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Orbital Lipoma as an Uncommon Cause of Unilateral Proptosis: A Case Report

Authors Shrestha P, Shrestha GB

Received 5 June 2020

Accepted for publication 18 August 2020

Published 11 September 2020 Volume 2020:13 Pages 415—418


Checked for plagiarism Yes

Review by Single anonymous peer review

Peer reviewer comments 3

Editor who approved publication: Dr Scott Fraser

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Pranav Shrestha,1 Gulshan Bahadur Shrestha2

1Mechi Eye Hospital, Jhapa, Nepal; 2Department of Ophthalmology, Institute of Medicine, Tribhuwan University Teaching Hospital, Kathmandu, Nepal

Correspondence: Pranav Shrestha
Mechi Eye Hospital, Sainik Mode, Birtamode 7, Jhapa 57204, Nepal
Tel +9779851207295
Email [email protected]

Abstract: A 36 year old male presented with a two-month history of a progressively increasing proptosis of the right eye associated with redness. MRI of brain and orbit revealed a mass in the intraconal compartment in the lateral aspect of the right orbit that had T1, T2, and FLAIR high signal intensity and was completely suppressed in the STIR image. Excisional biopsy of the mass resolved the proptosis, and histology revealed encapsulated tumor composed of lobules of mature adipocytes along with fibro collagenous septa. Thus, diagnosis of lipoma was established that has uncommon occurrence in the orbital region.

Keywords: orbital, lipoma, proptosis, orbitotomy


Lipoma is the most common mesenchymal neoplasm; conventionally in people aged over 40 years, occurring in the superficial soft tissue in the neck, shoulder and back.1 Despite the presence of abundant periorbital and retro bulbar fat, benign lipoma is uncommon in the orbital region with the reported incidence of 0.6% in a large orbital tumor series.2

These are well-circumscribed, asymptomatic with gradual growth, behaving as a mass that displace rather than infiltrate the surrounding tissue and may lead to exophthalmos.

They have distinct low attenuation on CT scan and do not enhance on contrast, while they are hyperintense on T1 weighted images and follow surrounding fatty signal on all images in MRI. They are composed of lobulated mature adipose tissue surrounded by a fine capsule histologically.2

Herein we present a case of orbital lipoma. The study adhered to the tenets of the Declaration of Helsinki. Although institutional approval was not required as it was case report, the patient has provided written consent to publish the case details and photographs.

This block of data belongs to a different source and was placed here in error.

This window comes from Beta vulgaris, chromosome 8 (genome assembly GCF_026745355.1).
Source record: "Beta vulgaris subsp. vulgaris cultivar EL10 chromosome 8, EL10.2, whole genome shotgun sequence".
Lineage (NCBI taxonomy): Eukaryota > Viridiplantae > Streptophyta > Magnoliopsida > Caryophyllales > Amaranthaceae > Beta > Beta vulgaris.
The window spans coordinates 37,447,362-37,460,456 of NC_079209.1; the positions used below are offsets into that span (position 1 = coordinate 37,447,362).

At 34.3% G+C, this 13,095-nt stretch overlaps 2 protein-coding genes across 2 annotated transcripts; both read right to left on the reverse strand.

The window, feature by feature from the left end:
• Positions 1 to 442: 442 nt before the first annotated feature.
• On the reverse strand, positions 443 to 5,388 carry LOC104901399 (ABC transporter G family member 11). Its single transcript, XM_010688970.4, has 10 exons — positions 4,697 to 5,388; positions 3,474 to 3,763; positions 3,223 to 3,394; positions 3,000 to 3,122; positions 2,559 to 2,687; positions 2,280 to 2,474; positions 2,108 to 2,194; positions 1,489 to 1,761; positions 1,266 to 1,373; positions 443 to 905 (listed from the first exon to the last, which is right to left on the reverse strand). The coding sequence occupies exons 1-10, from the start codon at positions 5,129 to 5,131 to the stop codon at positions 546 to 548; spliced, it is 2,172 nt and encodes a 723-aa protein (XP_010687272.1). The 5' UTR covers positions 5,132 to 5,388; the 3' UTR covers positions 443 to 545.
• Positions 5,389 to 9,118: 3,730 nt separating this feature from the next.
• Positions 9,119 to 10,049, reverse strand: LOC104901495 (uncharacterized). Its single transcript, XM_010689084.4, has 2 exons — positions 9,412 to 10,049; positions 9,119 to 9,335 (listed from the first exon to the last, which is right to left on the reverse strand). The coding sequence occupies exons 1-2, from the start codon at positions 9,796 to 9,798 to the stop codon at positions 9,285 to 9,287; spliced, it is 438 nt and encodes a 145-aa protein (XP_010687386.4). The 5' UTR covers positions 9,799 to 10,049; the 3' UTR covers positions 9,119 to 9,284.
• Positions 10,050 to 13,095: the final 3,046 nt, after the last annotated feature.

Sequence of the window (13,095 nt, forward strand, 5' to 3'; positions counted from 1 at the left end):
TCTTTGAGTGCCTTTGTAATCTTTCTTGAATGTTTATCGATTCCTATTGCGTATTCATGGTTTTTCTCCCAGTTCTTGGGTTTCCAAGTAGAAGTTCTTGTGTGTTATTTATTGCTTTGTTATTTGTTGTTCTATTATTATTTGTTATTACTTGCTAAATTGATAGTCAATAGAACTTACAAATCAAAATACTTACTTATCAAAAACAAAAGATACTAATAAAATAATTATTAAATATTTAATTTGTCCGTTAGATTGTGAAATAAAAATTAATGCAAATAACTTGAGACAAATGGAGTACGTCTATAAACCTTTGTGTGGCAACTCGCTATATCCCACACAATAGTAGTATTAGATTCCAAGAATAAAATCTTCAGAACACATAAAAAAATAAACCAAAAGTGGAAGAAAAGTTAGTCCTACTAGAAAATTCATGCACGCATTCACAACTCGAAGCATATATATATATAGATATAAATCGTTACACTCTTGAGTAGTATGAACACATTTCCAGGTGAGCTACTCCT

Case Report

A male aged 36 years presented with forward budging of the right eye for 2 months, which was gradual in onset, progressive with no change in size during straining. It was associated with on and off redness of the right eye (Figure 1A). There was no history of trauma, diminution of vision, pain or double vision. He had initially consulted an eye hospital where he was advised for thyroid function test and CT scan of head and orbit.

Figure 1 Clinical photograph. (A) Preoperative photograph showing proptosis of right eye. (B) Intraoperative photograph of right transcutaneous transeptal superior anterior orbitotomy and excisional biopsy. (C) One month postoperative photograph of right eye.

On ocular examination, he had visual acuity of 20/20 in both eyes. Lid retraction was present in the right eye, however lagophthalmos was not present. He had an axial proptosis of 12 mm in the right eye with positive resistance to retropulsion and fluctuating fatty mass could be palpated in the lateral aspect of the orbit. Nevertheless, extraocular motility was full in all the cardinal gazes in both the eyes.

His anterior segment and fundus evaluation were within normal limits with pupils being round, regular and reacting to both direct and consensual light without relative afferent pupillary defect. Thyroid function test was also normal.

CT scan of head and orbit revealed proptosis with slight inferior displacement of right eyeball. There was prominence of retro bulbar fat spaces between the optic nerve and lateral rectus muscle with indentation over the retrobulbar portion of optic nerve and right lateral muscle. No surrounding inflammatory or bony changes were noted.